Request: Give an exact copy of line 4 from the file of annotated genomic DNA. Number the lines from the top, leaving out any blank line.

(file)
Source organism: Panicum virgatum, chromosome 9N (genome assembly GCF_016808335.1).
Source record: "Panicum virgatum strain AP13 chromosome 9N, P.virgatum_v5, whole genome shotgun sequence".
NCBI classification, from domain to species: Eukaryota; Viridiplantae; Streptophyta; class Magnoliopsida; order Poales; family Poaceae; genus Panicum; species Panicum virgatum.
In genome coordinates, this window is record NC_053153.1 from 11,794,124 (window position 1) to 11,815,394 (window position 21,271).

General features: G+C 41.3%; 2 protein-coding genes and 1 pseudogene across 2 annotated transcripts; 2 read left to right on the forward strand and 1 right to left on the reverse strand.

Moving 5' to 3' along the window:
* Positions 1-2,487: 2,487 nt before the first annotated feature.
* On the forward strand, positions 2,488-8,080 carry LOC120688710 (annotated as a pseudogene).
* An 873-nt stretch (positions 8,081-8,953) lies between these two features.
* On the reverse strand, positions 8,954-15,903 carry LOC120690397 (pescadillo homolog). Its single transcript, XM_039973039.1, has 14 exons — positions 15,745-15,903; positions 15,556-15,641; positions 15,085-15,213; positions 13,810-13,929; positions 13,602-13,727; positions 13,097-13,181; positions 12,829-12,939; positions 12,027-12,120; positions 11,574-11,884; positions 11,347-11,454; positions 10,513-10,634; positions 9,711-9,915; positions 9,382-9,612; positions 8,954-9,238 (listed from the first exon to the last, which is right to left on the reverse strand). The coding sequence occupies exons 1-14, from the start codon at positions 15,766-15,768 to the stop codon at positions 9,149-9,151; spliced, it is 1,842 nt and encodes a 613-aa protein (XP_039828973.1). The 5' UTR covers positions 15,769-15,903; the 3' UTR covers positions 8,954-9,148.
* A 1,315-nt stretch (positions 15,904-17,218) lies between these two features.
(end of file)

In genome coordinates, this window is record NC_053153.1 from 11,794,124 (window position 1) to 11,815,394 (window position 21,271).